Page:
The Trump administration is crafting a proposal to protect Web users’ privacy, aiming to blunt global criticism that the absence of strict federal rules in the United States has enabled data mishaps at Facebook and others in Silicon Valley.
The government’s goal is to release an initial set of ideas this fall that outlines Web users’ rights, including general principles for how companies should collect and handle consumers’ private information, the people said. The forthcoming blueprint could then become the basis for Congress to write the country’s first wide-ranging online-privacy law, an idea the White House recently has said it could endorse.
"Through the White House National Economic Council, the Trump Administration aims to craft a consumer privacy protection policy that is the appropriate balance between privacy and prosperity,” Lindsay Walters, the president’s deputy press secretary, said in a statement. “We look forward to working with Congress on a legislative solution consistent with our overarching policy.”
If history is any guide, the process could prove politically grueling. Intense disagreements between Democrats and Republicans over the need for government regulation — on top of well-funded lobbying efforts by tech giants such as Facebook and Google — long have forestalled progress on even the simplest attempts to improve privacy online.
This time, however, advocates for stronger privacy protections say the odds are in their favor — especially because California implemented privacy rules in June in the face of federal inaction. The risk that other states might follow California’s lead has prompted some once-recalcitrant tech and telecom firms to cooperate with federal regulators.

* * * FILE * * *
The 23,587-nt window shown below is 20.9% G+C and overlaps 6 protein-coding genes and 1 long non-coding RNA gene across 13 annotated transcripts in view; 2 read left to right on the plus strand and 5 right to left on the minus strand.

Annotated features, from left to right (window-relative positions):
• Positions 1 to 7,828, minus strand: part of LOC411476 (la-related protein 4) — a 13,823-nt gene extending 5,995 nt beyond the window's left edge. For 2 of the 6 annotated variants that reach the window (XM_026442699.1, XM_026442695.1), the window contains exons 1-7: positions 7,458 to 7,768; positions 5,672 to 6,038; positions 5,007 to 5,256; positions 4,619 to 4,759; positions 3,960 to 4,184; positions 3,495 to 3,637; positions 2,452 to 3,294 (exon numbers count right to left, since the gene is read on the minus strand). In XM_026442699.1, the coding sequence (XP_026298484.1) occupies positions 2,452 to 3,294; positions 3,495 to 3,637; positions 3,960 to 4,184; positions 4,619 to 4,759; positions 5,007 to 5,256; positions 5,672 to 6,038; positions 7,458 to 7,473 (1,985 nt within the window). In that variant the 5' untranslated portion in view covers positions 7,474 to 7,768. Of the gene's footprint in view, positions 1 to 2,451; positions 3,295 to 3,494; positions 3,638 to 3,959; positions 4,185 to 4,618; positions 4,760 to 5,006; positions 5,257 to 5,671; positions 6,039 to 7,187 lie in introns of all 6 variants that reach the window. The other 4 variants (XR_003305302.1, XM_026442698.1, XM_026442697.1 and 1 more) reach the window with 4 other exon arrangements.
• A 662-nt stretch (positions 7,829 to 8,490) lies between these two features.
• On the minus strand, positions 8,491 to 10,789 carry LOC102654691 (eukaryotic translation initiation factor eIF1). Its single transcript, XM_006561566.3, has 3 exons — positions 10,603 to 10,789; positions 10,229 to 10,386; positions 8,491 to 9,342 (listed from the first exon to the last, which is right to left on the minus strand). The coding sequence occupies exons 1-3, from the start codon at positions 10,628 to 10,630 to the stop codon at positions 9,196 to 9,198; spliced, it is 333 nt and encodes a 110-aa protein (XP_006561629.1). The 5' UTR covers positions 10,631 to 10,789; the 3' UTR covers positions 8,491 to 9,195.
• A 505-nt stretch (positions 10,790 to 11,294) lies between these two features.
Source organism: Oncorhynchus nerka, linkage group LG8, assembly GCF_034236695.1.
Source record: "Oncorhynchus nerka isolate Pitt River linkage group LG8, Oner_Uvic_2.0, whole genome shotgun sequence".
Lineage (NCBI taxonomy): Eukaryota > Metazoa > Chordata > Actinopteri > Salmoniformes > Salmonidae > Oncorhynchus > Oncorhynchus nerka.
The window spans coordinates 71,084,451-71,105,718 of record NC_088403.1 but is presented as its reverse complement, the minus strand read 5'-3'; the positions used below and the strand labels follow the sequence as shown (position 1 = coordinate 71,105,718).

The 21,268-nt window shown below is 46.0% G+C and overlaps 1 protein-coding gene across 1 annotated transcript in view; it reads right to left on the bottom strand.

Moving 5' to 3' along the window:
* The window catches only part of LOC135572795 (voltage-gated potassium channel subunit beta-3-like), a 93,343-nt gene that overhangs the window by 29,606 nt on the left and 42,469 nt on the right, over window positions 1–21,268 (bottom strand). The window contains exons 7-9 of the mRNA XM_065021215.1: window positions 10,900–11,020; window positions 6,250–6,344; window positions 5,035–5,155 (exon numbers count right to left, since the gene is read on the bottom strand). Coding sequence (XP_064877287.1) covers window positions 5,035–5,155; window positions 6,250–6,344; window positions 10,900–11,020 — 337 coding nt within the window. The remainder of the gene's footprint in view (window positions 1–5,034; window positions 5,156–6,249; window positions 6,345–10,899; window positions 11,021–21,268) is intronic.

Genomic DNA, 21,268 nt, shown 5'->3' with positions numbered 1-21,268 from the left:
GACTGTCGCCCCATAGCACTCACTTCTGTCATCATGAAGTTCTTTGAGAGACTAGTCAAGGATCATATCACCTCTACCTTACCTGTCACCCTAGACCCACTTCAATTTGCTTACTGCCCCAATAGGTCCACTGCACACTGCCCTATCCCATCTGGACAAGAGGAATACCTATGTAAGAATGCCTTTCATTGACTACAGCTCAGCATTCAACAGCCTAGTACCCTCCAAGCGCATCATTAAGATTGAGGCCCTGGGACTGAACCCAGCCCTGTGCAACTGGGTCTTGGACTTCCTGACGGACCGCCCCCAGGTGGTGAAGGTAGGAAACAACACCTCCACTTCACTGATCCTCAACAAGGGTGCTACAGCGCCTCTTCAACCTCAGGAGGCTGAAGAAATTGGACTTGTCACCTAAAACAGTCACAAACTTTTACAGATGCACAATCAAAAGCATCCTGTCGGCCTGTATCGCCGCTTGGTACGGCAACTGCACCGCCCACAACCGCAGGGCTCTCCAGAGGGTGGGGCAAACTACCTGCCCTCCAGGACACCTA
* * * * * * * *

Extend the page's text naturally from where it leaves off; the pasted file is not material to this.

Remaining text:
In the United States, there is no single federal law that controls how companies such as Facebook, Google and Twitter collect and monetize Web data. The absence of a national standard has become more glaring in recent months as other governments — including the European Union — have adopted tough new rules targeting tech companies.
Adding to the headaches are some major missteps, particularly at Facebook, which is under investigation for its entanglement with Cambridge Analytica, the data consultancy that worked for the Trump campaign and improperly accessed the personal information of about 87 million people. The incident prompted Congress to summon Facebook CEO Mark Zuckerberg for two hearings this spring in which Democrats and Republicans mused aloud if they should consider regulating the industry more aggressively. Even Zuckerberg admitted some regulation of tech giants might be necessary.
Privacy hawks have told the Commerce Department that they should turn to Europe for inspiration. In May, the E.U. began mandating that tech companies obtain users’ permission before collecting their data, while granting consumers new rights to download or delete their information — and violators could face hefty fines. Major companies such as Facebook and Google since then have adapted some of their practices even beyond the borders of the E.U. to comply with the General Data Protection Regulation, or GDPR.
“The reality is that there are a number of obligations under the GDPR that U.S. companies are already meeting,” said Chris Calabrese, vice president for policy at the Center for Democracy & Technology.